4. New uses for silver are expanding rapidly.
  5. Silver production from mining is stagnant.
  6. Silver has become crucial to technology.
  7. Investor demand for silver has started to grow dramatically.
  8. Industry may have to stock up on silver as the price begins to rise.
  9. A fall in base metal production will mean less silver as a byproduct.
  10. It takes years to ramp up silver mining production.
  11. The U.S. government is now a direct buyer of silver for its coin program.
  12. Increased defense spending means more demand for silver.
  13. Silver has been leased out in quantity and then used up so the silver that goes to pay back the lease must come from newly mined silver that industry is counting on for itself.
  14. Only a limited amount of silver is left in the above-ground supply.
  15. Silver has excellent liquidity and will always have a cash value.
  16. Silver is 98% below its inflation-adjusted high price of twenty years ago.
  17. Silver has limited downside and tremendous upside potential.
  18. Silver has unique properties possessed by no other asset.
  19. Silver requires no time and no maintenance.
  20. Silver can be owned in size.
  21. Annual silver demand far exceeds the annual current production.
  22. The above-ground supply of silver shrinks dramatically each year.
  23. Silver appears to be a sensible and prudent diversification.
  24. Silver can’t go bankrupt.
  25. The risk reward ratio for silver appears extremely good.
  26. Silver can be caught in short squeeze of great magnitude.
  27. Warren Buffet bought a large quantity of silver.
  28. There is less known silver inventories in the world than gold.
  29. Historically, silver acts as a hedge against inflation.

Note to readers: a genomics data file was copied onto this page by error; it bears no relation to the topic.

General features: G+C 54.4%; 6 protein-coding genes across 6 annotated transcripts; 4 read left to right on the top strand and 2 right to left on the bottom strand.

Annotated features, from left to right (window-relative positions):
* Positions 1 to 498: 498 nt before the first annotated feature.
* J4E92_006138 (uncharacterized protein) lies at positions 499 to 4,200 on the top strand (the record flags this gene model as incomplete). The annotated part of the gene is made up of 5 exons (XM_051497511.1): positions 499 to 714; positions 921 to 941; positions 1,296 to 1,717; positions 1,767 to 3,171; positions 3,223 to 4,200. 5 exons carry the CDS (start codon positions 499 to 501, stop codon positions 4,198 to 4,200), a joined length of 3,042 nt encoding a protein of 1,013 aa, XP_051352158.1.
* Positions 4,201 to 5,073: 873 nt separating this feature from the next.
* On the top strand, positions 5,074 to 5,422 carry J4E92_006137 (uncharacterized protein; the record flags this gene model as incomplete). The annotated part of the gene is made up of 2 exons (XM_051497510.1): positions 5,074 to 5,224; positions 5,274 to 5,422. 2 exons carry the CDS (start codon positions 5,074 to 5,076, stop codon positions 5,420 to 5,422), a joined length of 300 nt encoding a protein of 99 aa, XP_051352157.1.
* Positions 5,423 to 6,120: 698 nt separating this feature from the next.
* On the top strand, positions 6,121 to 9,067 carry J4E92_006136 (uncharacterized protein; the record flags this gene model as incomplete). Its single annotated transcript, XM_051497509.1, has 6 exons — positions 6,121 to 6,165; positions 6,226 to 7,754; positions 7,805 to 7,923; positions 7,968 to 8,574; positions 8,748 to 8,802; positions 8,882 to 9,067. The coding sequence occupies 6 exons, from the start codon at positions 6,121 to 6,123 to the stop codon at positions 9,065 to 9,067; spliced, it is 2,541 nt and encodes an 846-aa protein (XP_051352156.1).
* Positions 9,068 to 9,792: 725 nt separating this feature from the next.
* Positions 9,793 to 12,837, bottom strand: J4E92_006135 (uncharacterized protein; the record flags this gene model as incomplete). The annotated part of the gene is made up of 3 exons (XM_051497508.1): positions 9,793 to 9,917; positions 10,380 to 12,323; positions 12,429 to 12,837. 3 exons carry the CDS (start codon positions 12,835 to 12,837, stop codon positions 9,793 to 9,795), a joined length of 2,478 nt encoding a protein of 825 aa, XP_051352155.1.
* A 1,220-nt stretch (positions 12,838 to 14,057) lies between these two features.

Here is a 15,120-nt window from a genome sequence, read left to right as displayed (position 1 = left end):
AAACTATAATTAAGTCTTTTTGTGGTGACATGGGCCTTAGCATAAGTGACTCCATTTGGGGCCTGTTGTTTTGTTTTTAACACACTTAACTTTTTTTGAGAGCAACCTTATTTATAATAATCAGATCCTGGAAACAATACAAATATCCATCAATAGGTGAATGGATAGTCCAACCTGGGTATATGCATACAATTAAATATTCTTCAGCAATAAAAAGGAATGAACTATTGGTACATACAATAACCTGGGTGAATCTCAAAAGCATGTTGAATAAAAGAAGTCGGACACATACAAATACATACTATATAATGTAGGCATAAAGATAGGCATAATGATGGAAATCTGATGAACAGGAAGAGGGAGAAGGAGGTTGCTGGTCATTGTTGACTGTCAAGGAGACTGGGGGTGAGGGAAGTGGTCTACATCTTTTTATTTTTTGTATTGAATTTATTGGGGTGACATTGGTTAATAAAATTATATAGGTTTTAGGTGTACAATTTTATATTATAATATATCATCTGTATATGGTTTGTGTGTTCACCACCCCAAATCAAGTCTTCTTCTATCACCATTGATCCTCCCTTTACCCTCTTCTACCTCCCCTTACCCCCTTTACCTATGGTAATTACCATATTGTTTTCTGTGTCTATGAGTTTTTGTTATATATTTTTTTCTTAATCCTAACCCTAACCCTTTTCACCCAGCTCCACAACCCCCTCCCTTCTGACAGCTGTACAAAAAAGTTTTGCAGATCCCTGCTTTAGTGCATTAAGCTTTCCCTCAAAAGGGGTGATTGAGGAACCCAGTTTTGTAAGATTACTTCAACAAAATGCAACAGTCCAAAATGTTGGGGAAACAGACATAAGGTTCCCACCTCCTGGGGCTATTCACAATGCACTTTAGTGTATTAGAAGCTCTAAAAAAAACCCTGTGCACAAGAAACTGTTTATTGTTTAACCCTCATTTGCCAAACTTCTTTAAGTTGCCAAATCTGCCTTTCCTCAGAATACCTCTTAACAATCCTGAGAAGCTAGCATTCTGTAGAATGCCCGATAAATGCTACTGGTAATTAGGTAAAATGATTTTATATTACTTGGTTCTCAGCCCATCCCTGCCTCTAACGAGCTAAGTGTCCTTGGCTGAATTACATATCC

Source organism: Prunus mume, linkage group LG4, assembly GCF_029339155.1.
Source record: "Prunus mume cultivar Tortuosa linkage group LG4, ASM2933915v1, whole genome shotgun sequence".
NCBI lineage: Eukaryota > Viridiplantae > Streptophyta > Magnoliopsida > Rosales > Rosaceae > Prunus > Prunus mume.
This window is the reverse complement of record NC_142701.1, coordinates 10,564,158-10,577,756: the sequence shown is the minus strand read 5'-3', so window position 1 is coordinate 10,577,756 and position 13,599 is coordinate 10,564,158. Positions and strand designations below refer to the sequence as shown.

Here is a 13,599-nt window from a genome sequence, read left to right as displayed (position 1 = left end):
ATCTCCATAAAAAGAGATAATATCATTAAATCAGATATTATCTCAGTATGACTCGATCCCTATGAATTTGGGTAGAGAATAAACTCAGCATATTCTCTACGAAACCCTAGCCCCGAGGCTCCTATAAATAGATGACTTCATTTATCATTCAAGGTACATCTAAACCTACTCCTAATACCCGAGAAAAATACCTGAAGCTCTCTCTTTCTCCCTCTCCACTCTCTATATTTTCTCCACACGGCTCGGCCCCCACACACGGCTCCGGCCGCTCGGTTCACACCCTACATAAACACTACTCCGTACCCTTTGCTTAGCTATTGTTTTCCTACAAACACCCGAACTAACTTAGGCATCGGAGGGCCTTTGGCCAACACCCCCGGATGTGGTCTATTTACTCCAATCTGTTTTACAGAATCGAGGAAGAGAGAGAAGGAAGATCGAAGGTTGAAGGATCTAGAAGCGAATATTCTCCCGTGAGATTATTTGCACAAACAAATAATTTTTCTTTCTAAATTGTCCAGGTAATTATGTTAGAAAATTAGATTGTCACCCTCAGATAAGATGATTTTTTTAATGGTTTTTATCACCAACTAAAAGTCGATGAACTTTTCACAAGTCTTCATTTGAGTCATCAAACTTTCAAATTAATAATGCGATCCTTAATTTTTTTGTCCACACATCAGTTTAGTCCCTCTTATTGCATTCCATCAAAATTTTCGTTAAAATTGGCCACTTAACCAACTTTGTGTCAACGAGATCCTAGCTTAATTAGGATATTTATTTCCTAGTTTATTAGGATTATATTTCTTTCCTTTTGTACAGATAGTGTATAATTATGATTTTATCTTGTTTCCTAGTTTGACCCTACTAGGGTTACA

30. A possibility exists of a world-wide flight into hard assets.
  31. Silver is historically cheap.
  32. Most of the silver ever mined in the past 5,000 years is used up and gone.
  33. Silver offsets monetary and currency upheaval.
  34. People tend to buy physical silver rather than silver mining shares because there are no pure silver producers of magnitude.
  35. There has been a deficit in the amount of silver produced and the amount used for a dozen consecutive years.

If you took the time to write down all the reasons to buy stock, bonds or real estate, it’s likely your combined list wouldn’t be as long as this silver list. The more you study and examine the silver story, the better it seems to get.




Nothing else combines strength with a softness that allows it to be formed and stretched. Nothing else is so conductive of electricity, malleable, fatigue resistant, wettable and corrosion resistant. Nothing else has such high tensile strength, is wear resistant, has such a long functional life or is as light sensitive. Silver endures temperature extremes, conducts heat, reflects light, provides catalytic action, is bactericidal and reduces friction. It alloys, has chemical stability and low polymer formation. Furthermore, silver’s great beauty makes it perfect for silverware, artifacts, bars and coins. It’s precious nature and desirability caused it to be a perfect commodity money, and a prized asset for hoarding, collecting and investing.